Doing these simple things in your house could protect you from COVID-19 this winter

The Coronavirus pandemic has infiltrated every aspect of leading a normal life it seems. Luckily there are very basic and cost-efficient ways to protect your friends and family when colder weather swoops in forcing us back indoors where this virus tends to thrive. Let’s take a look at how we can best virus-proof our homes, workplace, schools, and businesses during this unprecedented time.

Wear a mask when you go out

This is the easiest and most cost-effective way to discourage the spread of the scourge formally known as COVID-19. Most places give them out for free but if not masks are readily available for less than five dollars apiece on average.

Dr. Fauci, the leading member of the White House coronavirus task force and director of the National Institutes of Health’s National Institute of Allergy and Infectious Diseases details the importance of instilling strict mask-wearing mandates across the board in this brief. He drives the point home with more urgency now that fall and winter are around the corner.

“We usually say that regular particles from coughing and sneezing that are greater than 5 micrometers fall to the ground within three to six feet. But what you find out from aerosol particle scholars is they say, ‘You know, there are particles that are larger than that that are floating around a lot longer and don’t always fall to the ground.’

The one thing it really does tell us that you really better wear a mask. It also tells us something about indoors versus outdoors. It tells us something about the circulation, or recirculation, of air. If you have any degree of aerosolization, then if you’re in an indoor space where the air is being recirculated it makes sense to assume that that is a much greater risk.”

Wearing a mask can reduce your risk of infection by transmission by over 75 percent according to a brief previously published in Ladders.

Keep your windows open

As long as air is being filtered out every twenty minutes the risk of transmitting SARS-Cov-2 decreases dramatically. This is especially important when denigrating guidelines to reopen schools safely. Joseph Allen, an expert on building safety at the Harvard T.H. Chan School of Public Health has the following to say about safely reopening schools and businesses.

“Even just opening windows 6 inches can dramatically change the air exchange rate.”

Allen adds, “Whether you’re reopening schools, offices, or restaurants portable air filtration devices are a great low-cost, plug-and-play strategy to give you several air changes per hour of clean air.”

Here is a further breakdown of the guidelines that need to be met before fully reopening schools and universities to the public.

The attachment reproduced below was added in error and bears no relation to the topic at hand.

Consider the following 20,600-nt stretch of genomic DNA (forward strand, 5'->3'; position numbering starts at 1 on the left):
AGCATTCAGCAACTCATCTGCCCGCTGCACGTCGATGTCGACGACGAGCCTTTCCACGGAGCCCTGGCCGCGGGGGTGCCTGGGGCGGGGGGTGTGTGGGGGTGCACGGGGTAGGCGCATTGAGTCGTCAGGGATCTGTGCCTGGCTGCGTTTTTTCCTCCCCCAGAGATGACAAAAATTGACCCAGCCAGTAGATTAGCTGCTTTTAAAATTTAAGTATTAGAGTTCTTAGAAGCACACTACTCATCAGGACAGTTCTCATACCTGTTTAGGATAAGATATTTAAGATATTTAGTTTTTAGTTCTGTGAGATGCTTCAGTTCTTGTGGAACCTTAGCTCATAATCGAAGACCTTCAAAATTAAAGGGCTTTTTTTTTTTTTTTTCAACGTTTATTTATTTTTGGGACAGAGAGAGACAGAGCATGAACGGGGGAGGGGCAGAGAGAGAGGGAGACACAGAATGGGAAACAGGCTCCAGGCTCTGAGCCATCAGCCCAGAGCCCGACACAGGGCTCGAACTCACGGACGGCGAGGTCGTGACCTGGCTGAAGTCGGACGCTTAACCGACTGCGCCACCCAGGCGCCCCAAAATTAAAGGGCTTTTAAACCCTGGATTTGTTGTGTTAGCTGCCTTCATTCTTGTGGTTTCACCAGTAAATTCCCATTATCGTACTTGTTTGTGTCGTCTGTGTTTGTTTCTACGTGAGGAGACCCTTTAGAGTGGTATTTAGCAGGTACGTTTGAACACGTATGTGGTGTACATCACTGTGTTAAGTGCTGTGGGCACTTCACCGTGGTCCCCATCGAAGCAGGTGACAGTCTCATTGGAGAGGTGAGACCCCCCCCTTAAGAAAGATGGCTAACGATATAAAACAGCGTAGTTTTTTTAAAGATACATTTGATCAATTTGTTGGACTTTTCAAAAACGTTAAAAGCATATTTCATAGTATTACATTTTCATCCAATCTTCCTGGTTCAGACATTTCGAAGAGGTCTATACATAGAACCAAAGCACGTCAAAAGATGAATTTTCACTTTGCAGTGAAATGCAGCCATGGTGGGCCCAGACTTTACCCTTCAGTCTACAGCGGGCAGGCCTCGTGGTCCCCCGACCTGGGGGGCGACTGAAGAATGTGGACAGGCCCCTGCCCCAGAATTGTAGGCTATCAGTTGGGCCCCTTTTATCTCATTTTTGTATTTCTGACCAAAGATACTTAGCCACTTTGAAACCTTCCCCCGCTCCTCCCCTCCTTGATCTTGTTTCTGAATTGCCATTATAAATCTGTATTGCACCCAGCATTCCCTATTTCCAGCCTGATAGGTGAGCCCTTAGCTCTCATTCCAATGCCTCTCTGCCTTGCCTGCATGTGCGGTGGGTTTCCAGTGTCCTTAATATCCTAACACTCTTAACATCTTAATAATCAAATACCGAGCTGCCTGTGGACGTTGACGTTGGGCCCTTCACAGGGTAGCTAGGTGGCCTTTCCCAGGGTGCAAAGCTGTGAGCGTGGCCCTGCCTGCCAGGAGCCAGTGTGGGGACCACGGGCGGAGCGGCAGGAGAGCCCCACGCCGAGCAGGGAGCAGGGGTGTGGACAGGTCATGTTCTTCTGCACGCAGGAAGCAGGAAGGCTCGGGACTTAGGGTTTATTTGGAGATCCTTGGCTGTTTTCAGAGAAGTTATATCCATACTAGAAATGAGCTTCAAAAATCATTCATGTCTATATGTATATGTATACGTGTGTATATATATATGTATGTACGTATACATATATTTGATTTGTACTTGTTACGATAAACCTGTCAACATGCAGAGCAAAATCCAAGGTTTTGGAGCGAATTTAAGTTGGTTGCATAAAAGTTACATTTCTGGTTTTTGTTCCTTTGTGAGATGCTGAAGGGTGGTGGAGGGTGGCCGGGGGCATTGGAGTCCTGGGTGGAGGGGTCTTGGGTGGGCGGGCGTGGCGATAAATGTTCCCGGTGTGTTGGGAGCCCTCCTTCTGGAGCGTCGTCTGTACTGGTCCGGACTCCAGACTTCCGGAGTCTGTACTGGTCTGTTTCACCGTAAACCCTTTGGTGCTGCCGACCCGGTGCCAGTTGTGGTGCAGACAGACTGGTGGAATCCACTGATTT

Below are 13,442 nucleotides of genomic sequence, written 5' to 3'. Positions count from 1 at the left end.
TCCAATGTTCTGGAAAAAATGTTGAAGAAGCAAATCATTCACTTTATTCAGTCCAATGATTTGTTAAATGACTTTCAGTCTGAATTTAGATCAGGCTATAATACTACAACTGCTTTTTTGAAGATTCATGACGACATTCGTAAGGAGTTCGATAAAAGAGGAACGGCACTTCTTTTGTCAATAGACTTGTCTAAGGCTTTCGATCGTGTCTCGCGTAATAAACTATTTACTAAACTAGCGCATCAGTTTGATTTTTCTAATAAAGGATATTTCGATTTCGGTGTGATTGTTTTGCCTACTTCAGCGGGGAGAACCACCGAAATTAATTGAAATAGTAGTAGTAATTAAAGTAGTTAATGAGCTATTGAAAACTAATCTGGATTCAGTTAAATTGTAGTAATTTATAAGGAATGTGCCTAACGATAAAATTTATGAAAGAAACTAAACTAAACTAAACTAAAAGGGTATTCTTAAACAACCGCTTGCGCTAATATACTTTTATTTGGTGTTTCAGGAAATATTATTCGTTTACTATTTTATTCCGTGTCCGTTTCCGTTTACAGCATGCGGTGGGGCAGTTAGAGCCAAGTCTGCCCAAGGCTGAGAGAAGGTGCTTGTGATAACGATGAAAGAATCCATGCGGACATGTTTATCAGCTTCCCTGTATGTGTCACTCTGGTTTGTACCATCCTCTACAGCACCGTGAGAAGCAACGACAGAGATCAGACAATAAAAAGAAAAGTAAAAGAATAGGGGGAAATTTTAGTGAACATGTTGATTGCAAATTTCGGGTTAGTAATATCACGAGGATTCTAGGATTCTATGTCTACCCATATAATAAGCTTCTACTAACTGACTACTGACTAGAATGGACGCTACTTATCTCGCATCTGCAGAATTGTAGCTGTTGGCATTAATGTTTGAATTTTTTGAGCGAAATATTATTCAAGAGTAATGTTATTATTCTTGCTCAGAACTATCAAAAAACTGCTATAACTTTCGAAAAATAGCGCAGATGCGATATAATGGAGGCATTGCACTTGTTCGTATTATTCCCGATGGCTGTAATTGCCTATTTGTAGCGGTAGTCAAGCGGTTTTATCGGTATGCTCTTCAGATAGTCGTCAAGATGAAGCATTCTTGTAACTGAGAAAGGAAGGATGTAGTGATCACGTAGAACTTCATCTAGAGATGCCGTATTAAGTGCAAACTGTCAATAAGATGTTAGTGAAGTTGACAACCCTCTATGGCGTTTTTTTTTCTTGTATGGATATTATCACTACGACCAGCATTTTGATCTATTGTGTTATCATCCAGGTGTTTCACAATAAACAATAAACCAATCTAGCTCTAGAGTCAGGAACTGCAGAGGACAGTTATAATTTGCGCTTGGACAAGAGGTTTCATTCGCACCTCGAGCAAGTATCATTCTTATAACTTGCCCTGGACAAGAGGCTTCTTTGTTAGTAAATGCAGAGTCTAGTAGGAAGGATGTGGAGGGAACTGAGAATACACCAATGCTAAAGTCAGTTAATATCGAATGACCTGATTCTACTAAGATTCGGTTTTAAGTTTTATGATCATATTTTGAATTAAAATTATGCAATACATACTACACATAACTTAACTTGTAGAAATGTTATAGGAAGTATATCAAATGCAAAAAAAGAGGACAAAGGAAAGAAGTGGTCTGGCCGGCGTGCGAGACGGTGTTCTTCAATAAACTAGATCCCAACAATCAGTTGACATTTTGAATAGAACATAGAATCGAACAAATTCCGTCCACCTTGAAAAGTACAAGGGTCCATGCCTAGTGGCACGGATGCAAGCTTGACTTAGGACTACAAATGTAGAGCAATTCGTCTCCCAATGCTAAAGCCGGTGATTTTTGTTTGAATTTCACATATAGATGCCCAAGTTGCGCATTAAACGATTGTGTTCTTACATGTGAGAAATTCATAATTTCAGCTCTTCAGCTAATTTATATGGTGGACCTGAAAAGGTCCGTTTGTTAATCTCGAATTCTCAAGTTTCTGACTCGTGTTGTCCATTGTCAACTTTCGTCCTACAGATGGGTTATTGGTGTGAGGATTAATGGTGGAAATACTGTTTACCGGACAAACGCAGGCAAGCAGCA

HEPA-approved portable air filtration devices are also highly recommended especially if your school district is in a highly polluted area with poor air quality.

Whether you’re reopening schools, offices, or restaurants portable air filtration devices are “a great low-cost, plug-and-play strategy to give you several air changes per hour of clean air,” according to the aforementioned expert Joseph Allen.

As long as you have a working outlet you can plug this portable air filter into any room with students, patrons, or your co-workers and reduce your rate of potential infection by over 60 percent as long as they are MERV 13, MERV 11, or HEPA approved devices by The American Society of Heating, Refrigerating and Air-Conditioning Engineers.

This group of professionals set efficiency standards for such devices.

“I recommend air filters that qualify as MERV 13 or higher to filter out the coronavirus. Not all ventilation systems can handle a MERV 13 filter, she said, but most can at least handle MERV 11, which can keep out 60% of viral droplets.”

This quote was pulled from Linsey Marr who specializes in Civil and Environmental Engineering and studies how viruses move through the air at Virginia Tech.

Wash your hands, use EPA approved disinfectant, and avoid UV lights

In other words, keep your home clean. The most effective way to ward off the novel Coronavirus is to wash your hands thoroughly with soap and water and avoid touching your nose, mouth, and eyes as much as possible. The EPA even added Pinesol Original disinfectant wipes to the extensive list of products strong enough to wipe out the SARS-Cov-2 virus before it even has a chance to infect your family with COVID-19. Experts also urge consumers to avoid purchasing expensive UV ray lights to kill the virus.

More often than not these lights can cause more harm than good. Experts weigh in on why this is true in an article featured in Boston.com next.

“UV lights are regulated mostly for use as pesticides and are not well studied for use around people. UV light generally does not penetrate deep into a surface and will not destroy a virus that’s buried beneath other microscopic detritus.”

UV lights cost an exorbitant amount of money and if you can’t afford a professional to properly install one in your place of business it’s just a huge waste of resources. Installing UV lights haphazardly can cause irreparable damaging side effects to your eyesight amongst other defects.

A quick wrap-up

As long as you stick to the guidelines mentioned above and continue to adhere to social distancing measures, especially with the holidays approaching, you’ll be fully equipped to take on the challenges COVID-19 has left in its wake. Wishing your friends and loved ones a safe and happy holiday season.